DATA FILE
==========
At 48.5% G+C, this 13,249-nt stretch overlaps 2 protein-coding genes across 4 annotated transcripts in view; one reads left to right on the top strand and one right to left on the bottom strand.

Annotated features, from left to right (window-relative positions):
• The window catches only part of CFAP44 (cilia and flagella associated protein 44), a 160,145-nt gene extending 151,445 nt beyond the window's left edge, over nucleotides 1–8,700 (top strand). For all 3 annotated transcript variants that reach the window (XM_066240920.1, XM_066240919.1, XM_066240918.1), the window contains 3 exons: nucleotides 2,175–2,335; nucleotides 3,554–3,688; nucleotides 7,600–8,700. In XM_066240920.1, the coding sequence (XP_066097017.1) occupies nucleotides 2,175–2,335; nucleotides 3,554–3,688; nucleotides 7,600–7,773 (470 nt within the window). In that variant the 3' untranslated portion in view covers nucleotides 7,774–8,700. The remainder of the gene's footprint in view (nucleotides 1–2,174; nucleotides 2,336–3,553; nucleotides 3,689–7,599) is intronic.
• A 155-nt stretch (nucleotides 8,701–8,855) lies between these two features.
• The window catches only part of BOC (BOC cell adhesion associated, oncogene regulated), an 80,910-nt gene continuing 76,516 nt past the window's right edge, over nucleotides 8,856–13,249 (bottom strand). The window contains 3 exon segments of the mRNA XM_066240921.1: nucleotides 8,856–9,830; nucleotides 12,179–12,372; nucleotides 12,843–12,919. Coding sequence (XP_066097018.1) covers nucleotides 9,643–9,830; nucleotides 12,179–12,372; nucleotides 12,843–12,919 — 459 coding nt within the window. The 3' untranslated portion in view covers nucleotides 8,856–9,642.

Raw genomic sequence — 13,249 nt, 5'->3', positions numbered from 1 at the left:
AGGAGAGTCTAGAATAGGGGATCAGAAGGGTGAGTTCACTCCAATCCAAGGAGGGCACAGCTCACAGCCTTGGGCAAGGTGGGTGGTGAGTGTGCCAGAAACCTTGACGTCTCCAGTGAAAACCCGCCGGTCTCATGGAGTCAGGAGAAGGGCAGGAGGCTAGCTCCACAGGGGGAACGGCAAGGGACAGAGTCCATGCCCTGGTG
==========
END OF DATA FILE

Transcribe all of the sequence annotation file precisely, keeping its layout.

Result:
At 48.5% G+C, this 13,249-nt stretch overlaps 2 protein-coding genes across 4 annotated transcripts in view; one reads left to right on the top strand and one right to left on the bottom strand.

Annotated features, from left to right (window-relative positions):
• The window catches only part of CFAP44 (cilia and flagella associated protein 44), a 160,145-nt gene extending 151,445 nt beyond the window's left edge, over nucleotides 1–8,700 (top strand). For all 3 annotated transcript variants that reach the window (XM_066240920.1, XM_066240919.1, XM_066240918.1), the window contains 3 exons: nucleotides 2,175–2,335; nucleotides 3,554–3,688; nucleotides 7,600–8,700. In XM_066240920.1, the coding sequence (XP_066097017.1) occupies nucleotides 2,175–2,335; nucleotides 3,554–3,688; nucleotides 7,600–7,773 (470 nt within the window). In that variant the 3' untranslated portion in view covers nucleotides 7,774–8,700. The remainder of the gene's footprint in view (nucleotides 1–2,174; nucleotides 2,336–3,553; nucleotides 3,689–7,599) is intronic.
• A 155-nt stretch (nucleotides 8,701–8,855) lies between these two features.
• The window catches only part of BOC (BOC cell adhesion associated, oncogene regulated), an 80,910-nt gene continuing 76,516 nt past the window's right edge, over nucleotides 8,856–13,249 (bottom strand). The window contains 3 exon segments of the mRNA XM_066240921.1: nucleotides 8,856–9,830; nucleotides 12,179–12,372; nucleotides 12,843–12,919. Coding sequence (XP_066097018.1) covers nucleotides 9,643–9,830; nucleotides 12,179–12,372; nucleotides 12,843–12,919 — 459 coding nt within the window. The 3' untranslated portion in view covers nucleotides 8,856–9,642.

Raw genomic sequence — 13,249 nt, 5'->3', positions numbered from 1 at the left:
AGGAGAGTCTAGAATAGGGGATCAGAAGGGTGAGTTCACTCCAATCCAAGGAGGGCACAGCTCACAGCCTTGGGCAAGGTGGGTGGTGAGTGTGCCAGAAACCTTGACGTCTCCAGTGAAAACCCGCCGGTCTCATGGAGTCAGGAGAAGGGCAGGAGGCTAGCTCCACAGGGGGAACGGCAAGGGACAGAGTCCATGCCCTGGTG